If you've been following this blog series throughout the year, you've probably deciphered by now that I'm a movie hound. I'm sure my Oscars obsession on my Facebook page probably was another clue. It is to me the ultimate form of entertainment, and I love seeing talent shine through on every level of the movies. I love a good story. I love great performances. I even love beautiful visuals (i.e., cinematography). I love it all.
But when one asks me what my favorite movie of all time is, I don't have an answer. The reason is, I just can't pick ONE favorite. I have favorites, plural. I have 5-10 films that I would say are the greatest films I've ever seen for varying reasons. However, only one of those films actually won Best Picture. That would be All About Eve, written for the screen and directed by Joseph L. Mankiewicz, and based on a 1946 short story by Mary Orr called The Wisdom of Eve that was (for whatever reason) not given a title credit. The movie set many Oscars records, some of which remain unmatched today. It's one of the finest performance ensembles I've ever laid eyes on, the dialogue is whip-smart and the story is just brilliant. I could gush about this film all day, but perhaps so I can get this done in less than 12 hours, we'd best start into the synopsis, so fasten your seat belts.
Wednesday, September 10, 2014
Oliver Stone is considered one of the great writers/directors of this generation by many. He's vilified by many others. What makes him so polarizing isn't really something that can be explained in a few sentences, but he's always been quite politically-opinionated, and sometimes his opinions aren't what the majority agree with. For instance, he was a friend and supporter of the late Venezuelan President Hugo Chávez. He also supports Wikileaks founder Julian Assange and Wikileaks contributor Bradley/Chelsea Manning. His films have pulled no punches in such settings and situations as Turkish prisons (Midnight Express), Presidential assassinations (JFK), musical icons (The Doors) and the war in Vietnam, which he personally knew about as Stone was a combat-experienced Vietnam vet himself. Stone actually wrote and/or directed three films about Vietnam, and the first of those was today's blog subject, Platoon. This would be the first time a film about Vietnam was written or directed by an actual veteran of that war, and Stone based several plot details on personal experience. His initial screenplay was actually written way back in 1968 and sat on the proverbial back burner for many years, getting modified here and there along the way by Stone, but he pretty much gave up on this ever getting made when multiple 1970's films about Vietnam such as Apocalypse Now were huge critical and commercial successes. Finally in the 1980's, a British producer fell in love with this and another Stone vehicle, Salvador, and offered for his production company to finance both. The seeds were sown for what would wind up 1986's Best Picture.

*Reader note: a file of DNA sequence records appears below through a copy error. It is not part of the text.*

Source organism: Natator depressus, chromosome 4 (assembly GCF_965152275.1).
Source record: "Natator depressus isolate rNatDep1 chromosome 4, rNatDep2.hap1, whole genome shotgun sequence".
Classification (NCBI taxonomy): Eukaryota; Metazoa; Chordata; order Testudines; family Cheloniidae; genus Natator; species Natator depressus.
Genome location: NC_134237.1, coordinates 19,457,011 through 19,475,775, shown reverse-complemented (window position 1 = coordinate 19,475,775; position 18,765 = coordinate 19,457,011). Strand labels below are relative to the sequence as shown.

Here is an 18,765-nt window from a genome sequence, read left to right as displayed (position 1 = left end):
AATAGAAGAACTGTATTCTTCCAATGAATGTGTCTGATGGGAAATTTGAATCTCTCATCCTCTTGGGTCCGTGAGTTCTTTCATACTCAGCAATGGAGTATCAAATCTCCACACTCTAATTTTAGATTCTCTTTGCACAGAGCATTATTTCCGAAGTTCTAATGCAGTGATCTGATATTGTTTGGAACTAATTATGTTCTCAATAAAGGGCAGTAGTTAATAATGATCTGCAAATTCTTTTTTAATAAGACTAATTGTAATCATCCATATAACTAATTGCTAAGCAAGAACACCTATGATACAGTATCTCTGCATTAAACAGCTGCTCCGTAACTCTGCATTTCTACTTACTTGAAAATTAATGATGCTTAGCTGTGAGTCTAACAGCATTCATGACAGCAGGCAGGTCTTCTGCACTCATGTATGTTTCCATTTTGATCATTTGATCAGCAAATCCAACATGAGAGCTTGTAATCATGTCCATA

Monday, September 8, 2014
The Big Five. That's an Oscar term that exists for what are considered the five most important and coveted Academy Awards: Picture, Director, Actor, Actress and Screenplay (Original or Adapted). In the 86-year history of the Oscars, 42 films have been nominated in all of these categories, giving them a shot to win The Big Five. Only 3 films have actually succeeded, however. 1934's It Happened One Night was the first. 1991's The Silence of the Lambs was the last. In between, the Milos Forman-directed One Flew Over the Cuckoo's Nest achieved this feat as well. Based on Ken Kesey's 1962 book of the same name, Nest remains today one of the, if not the, most revered films of Jack Nicholson's career. It also wound up a great starting point for the careers of many others. In preparing for their roles, the actors spent weeks in an actual institution to observe patients, and in fact, the Salem, Oregon state hospital is where the movie was filmed. There's some comedy in this film, but there's no question the movie ultimately tries, and succeeds, to make a dramatic impact on the viewer. Let's dive in.
Friday, September 5, 2014
Just about every year, there is an odds-on favorite to win Best Picture. But you just never know. This was never clearer than the night of the 78th Annual Academy Awards, when one of the biggest upsets in Oscar history occurred. Brokeback Mountain, a love story involving two cowboys, was where the needle was pointing. It had won many top prizes already, including at the Golden Globes, and its director Ang Lee had already picked up the Best Director Oscar earlier in the night. So when Jack Nicholson opened the envelope and announced that top honors went to Crash, the audience collectively gasped. Even Jack reacted with surprise. There's been plenty of debate literally since that moment that continues to this day. How could this happen? How DID this happen? Was the Academy scared off by a gay love story? Was Crash the "safer" choice? We'll discuss that more later. First, let's dive into the synopsis of what did win Best Picture on the night of March 5, 2006.